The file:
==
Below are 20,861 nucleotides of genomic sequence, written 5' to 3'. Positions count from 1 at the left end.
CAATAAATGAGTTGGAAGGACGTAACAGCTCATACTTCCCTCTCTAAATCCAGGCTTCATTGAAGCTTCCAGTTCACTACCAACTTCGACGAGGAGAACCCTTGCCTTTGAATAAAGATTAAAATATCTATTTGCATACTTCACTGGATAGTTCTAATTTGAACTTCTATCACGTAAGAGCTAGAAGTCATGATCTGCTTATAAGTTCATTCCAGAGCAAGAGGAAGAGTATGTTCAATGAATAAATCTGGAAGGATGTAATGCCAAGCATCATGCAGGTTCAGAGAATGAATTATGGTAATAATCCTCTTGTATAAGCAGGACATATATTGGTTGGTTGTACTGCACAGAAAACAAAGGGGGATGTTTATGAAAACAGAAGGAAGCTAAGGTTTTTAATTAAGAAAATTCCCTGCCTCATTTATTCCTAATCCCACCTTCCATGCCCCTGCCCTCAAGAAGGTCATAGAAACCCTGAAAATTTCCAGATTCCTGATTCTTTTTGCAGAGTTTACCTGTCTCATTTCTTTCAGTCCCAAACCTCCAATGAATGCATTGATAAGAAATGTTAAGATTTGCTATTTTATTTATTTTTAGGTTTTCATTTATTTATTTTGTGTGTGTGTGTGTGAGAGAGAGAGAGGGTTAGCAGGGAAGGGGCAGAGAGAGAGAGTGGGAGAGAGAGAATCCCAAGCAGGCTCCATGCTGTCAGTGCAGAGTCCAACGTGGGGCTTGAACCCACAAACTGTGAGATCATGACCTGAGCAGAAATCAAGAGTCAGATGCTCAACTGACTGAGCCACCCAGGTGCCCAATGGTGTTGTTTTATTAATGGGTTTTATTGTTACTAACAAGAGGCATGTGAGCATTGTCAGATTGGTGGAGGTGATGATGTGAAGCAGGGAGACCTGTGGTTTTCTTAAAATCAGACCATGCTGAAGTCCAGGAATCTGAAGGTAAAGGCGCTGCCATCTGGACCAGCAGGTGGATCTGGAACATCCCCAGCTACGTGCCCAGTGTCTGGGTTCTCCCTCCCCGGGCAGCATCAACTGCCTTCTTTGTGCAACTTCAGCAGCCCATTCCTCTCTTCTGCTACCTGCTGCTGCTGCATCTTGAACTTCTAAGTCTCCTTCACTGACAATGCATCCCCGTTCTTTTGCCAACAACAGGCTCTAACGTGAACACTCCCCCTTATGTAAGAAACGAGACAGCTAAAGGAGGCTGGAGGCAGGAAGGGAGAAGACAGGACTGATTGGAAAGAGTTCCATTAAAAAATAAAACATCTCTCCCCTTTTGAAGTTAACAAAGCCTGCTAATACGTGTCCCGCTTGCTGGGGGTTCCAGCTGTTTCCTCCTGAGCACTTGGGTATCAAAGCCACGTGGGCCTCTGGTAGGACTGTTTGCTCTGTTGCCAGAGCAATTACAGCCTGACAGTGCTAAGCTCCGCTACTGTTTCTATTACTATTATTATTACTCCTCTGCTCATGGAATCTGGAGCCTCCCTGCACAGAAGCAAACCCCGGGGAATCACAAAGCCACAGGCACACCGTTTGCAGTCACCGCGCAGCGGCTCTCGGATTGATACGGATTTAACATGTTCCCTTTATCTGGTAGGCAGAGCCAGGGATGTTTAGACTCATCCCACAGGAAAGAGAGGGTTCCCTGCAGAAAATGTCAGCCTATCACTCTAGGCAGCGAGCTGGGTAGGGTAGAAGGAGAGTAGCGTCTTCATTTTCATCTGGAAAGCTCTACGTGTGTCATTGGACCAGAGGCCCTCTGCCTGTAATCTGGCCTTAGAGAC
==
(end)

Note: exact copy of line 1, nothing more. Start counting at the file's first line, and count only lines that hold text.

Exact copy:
Below are 20,861 nucleotides of genomic sequence, written 5' to 3'. Positions count from 1 at the left end.